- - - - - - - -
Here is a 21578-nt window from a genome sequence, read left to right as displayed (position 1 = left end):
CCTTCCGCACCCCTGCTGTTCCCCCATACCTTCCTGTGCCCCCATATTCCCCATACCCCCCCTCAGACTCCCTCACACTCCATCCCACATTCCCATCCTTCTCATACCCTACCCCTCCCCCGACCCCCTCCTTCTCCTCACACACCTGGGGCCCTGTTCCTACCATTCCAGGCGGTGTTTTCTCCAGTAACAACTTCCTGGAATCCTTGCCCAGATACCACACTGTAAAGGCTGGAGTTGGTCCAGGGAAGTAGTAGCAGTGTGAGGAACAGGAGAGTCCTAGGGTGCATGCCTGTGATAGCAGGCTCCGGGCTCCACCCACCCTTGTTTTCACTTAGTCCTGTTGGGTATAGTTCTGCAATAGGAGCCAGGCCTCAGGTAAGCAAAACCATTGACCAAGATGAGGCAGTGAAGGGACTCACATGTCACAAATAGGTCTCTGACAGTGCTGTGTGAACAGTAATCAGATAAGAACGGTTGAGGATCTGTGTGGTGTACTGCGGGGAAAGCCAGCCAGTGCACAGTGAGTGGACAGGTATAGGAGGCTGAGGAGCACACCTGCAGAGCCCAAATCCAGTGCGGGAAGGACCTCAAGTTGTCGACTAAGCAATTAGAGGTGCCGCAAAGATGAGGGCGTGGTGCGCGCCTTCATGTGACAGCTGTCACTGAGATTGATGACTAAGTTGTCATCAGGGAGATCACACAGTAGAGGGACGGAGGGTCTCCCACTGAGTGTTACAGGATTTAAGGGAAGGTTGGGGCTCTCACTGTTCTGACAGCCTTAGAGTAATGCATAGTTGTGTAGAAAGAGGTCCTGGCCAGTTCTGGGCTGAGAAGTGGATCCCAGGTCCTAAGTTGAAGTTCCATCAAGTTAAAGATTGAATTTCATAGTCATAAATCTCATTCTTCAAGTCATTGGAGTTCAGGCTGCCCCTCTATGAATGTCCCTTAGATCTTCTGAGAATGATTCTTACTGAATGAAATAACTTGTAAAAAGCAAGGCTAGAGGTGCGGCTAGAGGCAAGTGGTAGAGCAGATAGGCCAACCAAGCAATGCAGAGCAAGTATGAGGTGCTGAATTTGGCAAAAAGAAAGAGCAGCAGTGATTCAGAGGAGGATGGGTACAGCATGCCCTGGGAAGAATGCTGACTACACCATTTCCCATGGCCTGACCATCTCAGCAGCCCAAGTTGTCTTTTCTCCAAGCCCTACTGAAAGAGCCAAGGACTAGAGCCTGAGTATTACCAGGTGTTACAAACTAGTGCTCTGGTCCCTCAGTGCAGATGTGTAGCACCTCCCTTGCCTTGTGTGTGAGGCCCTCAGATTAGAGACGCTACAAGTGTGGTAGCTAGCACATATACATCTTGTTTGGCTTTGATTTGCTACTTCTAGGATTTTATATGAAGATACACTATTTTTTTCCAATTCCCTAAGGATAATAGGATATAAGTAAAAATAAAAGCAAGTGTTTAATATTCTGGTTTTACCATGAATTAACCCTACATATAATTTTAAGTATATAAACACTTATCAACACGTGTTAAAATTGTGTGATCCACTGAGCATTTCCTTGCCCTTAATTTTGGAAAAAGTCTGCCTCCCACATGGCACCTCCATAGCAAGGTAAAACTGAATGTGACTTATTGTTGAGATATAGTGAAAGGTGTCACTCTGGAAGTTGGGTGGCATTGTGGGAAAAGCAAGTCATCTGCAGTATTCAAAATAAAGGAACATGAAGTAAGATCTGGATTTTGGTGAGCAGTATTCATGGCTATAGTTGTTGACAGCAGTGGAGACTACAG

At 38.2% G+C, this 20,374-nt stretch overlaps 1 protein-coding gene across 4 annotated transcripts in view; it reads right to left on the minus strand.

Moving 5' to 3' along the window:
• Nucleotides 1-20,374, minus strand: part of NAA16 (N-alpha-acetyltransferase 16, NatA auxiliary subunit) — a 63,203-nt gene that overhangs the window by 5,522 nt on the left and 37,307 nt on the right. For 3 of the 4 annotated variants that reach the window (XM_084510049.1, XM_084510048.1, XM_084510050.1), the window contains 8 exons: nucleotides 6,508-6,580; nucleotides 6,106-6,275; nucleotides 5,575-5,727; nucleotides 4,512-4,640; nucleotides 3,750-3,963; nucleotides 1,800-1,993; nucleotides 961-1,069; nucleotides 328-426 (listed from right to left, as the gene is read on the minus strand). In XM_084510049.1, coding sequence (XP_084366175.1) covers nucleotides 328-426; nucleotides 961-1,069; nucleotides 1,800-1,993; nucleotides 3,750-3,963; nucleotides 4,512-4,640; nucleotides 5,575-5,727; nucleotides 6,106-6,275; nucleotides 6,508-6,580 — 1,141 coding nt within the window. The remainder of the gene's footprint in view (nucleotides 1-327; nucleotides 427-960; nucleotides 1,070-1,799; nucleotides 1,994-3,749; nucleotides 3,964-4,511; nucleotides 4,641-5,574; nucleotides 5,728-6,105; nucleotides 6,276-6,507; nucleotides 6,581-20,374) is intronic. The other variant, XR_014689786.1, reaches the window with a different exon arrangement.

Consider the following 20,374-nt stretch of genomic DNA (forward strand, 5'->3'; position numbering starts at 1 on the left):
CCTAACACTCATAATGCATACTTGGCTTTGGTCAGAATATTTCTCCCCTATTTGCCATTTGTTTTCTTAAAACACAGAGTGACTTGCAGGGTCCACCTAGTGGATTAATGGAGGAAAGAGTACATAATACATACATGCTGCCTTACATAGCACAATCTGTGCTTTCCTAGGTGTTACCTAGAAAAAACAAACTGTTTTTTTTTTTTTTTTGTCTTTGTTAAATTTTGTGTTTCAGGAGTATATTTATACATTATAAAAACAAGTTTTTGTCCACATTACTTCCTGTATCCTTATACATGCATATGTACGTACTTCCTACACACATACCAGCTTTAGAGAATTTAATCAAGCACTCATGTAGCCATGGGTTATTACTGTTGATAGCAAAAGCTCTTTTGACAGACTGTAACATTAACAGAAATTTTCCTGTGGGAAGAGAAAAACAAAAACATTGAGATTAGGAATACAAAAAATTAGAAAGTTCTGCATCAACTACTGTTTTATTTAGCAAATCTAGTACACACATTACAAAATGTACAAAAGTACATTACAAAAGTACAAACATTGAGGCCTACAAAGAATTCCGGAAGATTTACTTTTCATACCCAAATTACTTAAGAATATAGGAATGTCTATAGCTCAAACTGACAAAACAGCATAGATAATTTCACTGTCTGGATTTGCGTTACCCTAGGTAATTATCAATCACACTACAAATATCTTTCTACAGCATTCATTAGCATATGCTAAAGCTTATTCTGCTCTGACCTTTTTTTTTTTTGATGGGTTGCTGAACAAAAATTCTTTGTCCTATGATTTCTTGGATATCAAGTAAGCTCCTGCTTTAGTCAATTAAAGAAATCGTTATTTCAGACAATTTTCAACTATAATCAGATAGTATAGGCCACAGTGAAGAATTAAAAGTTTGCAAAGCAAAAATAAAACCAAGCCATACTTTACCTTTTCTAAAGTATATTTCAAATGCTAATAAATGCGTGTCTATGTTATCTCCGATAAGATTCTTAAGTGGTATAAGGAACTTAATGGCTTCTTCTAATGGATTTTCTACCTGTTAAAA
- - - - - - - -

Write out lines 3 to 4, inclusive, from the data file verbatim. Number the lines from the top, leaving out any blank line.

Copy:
At 38.2% G+C, this 20,374-nt stretch overlaps 1 protein-coding gene across 4 annotated transcripts in view; it reads right to left on the minus strand.

Moving 5' to 3' along the window: